When Scott Russell tells his bomb blast story, there is no “poor me” or “pity me” in it.
Shrapnel from the 2008 blast—when Scott was police chief in Woodburn, Oregon—almost severed his right leg and severely injured his left leg.
A piece of shrapnel also penetrated his chin, broke his jaw and came out below his right ear.
Scott survived being in a coma for seven days and numerous surgeries, many on his left leg that now has little or no feeling. His right leg is a prosthetic.
He says he is fortunate to be alive. The bomb blast at a Woodburn bank killed two law enforcement officers, one of them a dear friend of Scott’s.
The survivor has told the story many times during the past 12 years. If there is any bitterness toward the two men who made the bomb, he keeps it hidden as he describes his life since that life-changing day.
“When I woke up from the coma, I was really shocked,” Scott says. “I had to decide whether to be mad or to let my faith in God help me get through this. I looked back on my life and believed he had prepared me for this. In my profession,I had seen the way too many families and individuals had been impacted by tragedies.
“I was alive and wanted to move forward. It took me a while to forgive, but I was able to. There was no time to be stuck in ‘Why me.’”
Scott acknowledges the families of the two officers who died in the blast had it tougher than he did.
The two men who made and left the bomb at the bank were arrested, charged, convicted and sentenced to death.
“They are suffering the consequences of their actions,” Scott says. “They’re getting what they deserve.”
Scott’s goal was to be active and to return to his job at the Woodburn Police Department. His wife, Cami, quit her job as a legal secretary to give him her full-time support. She drove him to Oregon Health & Science University in Portland three times a week for rehabilitation sessions.
When Scott was in the hospital recovering from another surgery, the couple’s two daughters visited and did homework in his room.
Nine months after the blast, Scott was able to pass tests that allowed him to resume his police chief duties. He says his biggest challenge in recovery was keeping his balance because his knees and ankles had been drastically compromised. He had to learn to balance himself with his hips.
“I try to keep a positive outlook,” Scott says. “It’s not what happens to you, it’s what you do about it, how you respond to what has happened to you.”
Scott explains his law enforcement work, his faith, music and working to be able to again enjoy outdoor activities helped him through the years.
He was a cross-country runner back in high school at Benson Tech in Portland. As a young adult, he ran in the Portland Marathon twice, the Seattle Marathon once and on a team in the Hood to Coast Relay a few times.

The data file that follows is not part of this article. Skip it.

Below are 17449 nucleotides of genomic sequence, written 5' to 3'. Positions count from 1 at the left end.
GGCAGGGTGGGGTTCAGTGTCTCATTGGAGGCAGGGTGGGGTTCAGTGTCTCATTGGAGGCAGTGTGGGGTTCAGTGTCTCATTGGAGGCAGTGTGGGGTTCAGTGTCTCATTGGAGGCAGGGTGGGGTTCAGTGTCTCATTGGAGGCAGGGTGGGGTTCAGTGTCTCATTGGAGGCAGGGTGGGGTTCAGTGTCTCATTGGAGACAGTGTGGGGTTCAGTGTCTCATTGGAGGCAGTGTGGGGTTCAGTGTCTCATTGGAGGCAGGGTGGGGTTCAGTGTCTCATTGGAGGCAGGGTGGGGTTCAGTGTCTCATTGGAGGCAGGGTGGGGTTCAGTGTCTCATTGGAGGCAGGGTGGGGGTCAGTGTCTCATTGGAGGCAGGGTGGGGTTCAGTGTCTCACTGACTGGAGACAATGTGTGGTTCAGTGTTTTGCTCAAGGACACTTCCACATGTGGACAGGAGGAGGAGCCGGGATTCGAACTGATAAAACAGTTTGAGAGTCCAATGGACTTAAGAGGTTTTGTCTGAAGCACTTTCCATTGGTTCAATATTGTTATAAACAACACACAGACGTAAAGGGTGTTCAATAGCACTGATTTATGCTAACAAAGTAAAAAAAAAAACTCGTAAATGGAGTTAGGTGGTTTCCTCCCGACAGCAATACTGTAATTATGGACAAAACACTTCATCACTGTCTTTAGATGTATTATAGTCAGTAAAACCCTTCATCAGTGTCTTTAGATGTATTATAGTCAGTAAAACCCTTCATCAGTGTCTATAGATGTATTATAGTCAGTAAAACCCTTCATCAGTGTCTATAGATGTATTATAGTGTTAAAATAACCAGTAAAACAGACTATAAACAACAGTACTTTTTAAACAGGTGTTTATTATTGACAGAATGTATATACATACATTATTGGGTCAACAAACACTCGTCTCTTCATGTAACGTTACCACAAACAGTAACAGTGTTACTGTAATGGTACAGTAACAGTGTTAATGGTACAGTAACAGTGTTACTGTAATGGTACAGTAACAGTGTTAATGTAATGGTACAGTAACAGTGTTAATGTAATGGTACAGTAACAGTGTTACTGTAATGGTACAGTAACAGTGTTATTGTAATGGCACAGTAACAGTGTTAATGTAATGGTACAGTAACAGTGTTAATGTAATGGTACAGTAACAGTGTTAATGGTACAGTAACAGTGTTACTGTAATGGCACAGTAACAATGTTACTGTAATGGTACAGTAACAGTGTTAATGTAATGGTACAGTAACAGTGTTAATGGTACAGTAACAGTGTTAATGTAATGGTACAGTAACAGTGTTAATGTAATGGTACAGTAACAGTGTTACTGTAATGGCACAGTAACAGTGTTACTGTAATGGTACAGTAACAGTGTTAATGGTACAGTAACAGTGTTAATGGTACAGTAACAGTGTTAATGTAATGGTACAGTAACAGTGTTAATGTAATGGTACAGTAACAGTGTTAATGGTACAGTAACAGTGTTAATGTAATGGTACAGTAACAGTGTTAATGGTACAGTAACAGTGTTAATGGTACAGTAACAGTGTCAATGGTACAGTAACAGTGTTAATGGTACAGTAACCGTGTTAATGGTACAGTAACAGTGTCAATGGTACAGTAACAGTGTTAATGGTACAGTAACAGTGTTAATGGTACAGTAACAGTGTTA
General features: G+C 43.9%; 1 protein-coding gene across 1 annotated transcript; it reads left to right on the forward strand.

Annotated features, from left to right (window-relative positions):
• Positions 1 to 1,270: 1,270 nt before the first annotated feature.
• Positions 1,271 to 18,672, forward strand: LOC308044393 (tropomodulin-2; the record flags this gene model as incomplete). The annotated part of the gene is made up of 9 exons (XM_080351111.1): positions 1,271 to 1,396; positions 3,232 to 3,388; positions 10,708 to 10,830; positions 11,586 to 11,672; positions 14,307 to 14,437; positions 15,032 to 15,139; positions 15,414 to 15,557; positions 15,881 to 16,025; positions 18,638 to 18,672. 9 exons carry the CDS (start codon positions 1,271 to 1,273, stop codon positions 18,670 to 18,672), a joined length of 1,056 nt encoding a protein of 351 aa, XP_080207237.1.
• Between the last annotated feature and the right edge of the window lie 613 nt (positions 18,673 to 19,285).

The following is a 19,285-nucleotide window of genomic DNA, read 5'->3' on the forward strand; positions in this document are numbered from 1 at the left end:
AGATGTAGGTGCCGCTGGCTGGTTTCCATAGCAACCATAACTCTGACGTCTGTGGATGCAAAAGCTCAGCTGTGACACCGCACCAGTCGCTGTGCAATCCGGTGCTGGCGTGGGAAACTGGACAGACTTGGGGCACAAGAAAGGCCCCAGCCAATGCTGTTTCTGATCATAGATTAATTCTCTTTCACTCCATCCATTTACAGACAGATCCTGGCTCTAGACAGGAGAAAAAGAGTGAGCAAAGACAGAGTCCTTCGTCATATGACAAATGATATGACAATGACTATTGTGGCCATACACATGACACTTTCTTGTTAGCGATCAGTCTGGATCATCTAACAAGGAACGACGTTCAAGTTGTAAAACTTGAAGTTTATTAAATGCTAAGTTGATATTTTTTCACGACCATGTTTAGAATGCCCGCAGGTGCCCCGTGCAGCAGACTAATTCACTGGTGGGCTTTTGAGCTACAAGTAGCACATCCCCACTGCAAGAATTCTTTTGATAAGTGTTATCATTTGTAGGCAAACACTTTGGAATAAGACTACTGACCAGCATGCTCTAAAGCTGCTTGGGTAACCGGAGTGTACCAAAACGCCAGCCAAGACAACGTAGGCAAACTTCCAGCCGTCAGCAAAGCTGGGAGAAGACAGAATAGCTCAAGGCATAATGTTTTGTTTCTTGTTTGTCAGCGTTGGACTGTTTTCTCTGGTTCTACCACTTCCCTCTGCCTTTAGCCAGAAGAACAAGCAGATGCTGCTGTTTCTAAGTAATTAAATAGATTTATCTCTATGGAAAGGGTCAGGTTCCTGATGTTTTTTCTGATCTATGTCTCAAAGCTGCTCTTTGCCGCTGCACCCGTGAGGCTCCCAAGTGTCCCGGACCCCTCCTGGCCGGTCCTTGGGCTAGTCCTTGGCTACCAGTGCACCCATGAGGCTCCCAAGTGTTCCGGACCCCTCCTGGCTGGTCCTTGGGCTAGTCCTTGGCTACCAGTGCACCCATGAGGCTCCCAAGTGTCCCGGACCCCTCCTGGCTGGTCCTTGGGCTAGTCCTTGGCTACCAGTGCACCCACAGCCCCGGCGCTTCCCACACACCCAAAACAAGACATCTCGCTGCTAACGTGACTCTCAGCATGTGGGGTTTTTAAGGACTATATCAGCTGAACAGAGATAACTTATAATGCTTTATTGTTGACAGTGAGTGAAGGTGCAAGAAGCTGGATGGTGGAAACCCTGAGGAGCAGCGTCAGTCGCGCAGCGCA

Scott also hunted deer, ducks and upland birds while a young man. His work and then his injuries put those activities on hold for many years.
His recovery included playing guitar during services at North Marion Fellowship and helping lead men’s ministry.
“I don’t see how you can navigate life without believing in something bigger than you,” Scott says. “Life becomes pretty dark if you don’t have belief that ultimately what happened to you is going to serve as something good at some point.”
For the past seven years, Scott has been a volunteer with Amputee Resource Group. The group holds monthly meetings for amputees, caregivers and family members. Its mission is to help everyone “get back to some sort of normalcy.”
“The group encourages me because there’s always someone worse off than you,” Scott says. “You work with new amputees and try to help them cope. You let them know you can do a lot of things you want to do, maybe just a little bit different. You encourage them to get out and keep trying.”
During recovery, Scott took up cycling, using a three-wheeled bike for many years before modifying and adapting to a two-wheeled bicycle last year. He put magnets on the pedals and on the bottom of his shoes to stay connected to the pedals. His goal is to participate in and complete a 100-mile ride.
Since retiring from the Woodburn chief position in 2015 after 28 years in law enforcement, Scott has been able to do some big game hunting.
His goal was to put his tag on an elk.
Scott went big game hunting last December with the help of friend Leroy Miller. David Morris, owner of Northwest Big Game Guide Service in Eastern Oregon, provided guide service.
With the help of guide Dustin Brigham and an all-terrain vehicle to get him over some rough, snow-covered ground, Scott took a few shots and dropped a cow elk. Although he tried to get up to the animal on the snowy hillside, it was too slippery and he had to wait for Leroy and Dustin to pull the elk down to him before he could put his tag on it.
“Scott was very excited,” Dustin says. “I feel like he was pretty amazed it had all come together like it did. It was a cool opportunity to work with someone like that, to make it possible for him to get his first elk. He was determined and ready to go.”
“To me, it’s inspiring to see a person who could have been watching TV get out there and kill an elk,” David says. “He probably should have been dead (from the blast), but here’s a guy with a prosthetic leg out hunting in the snow giving it his best.”
Scott’s next hunting goal is to tag a bull elk. He admits having a disability and now being age 57 means he’s going to have to work extra hard to accomplish that goal as well as the 100-miler on his bicycle.
He says he’s up to the challenges, just as he has been in his life since that bomb impacted him 12 years ago.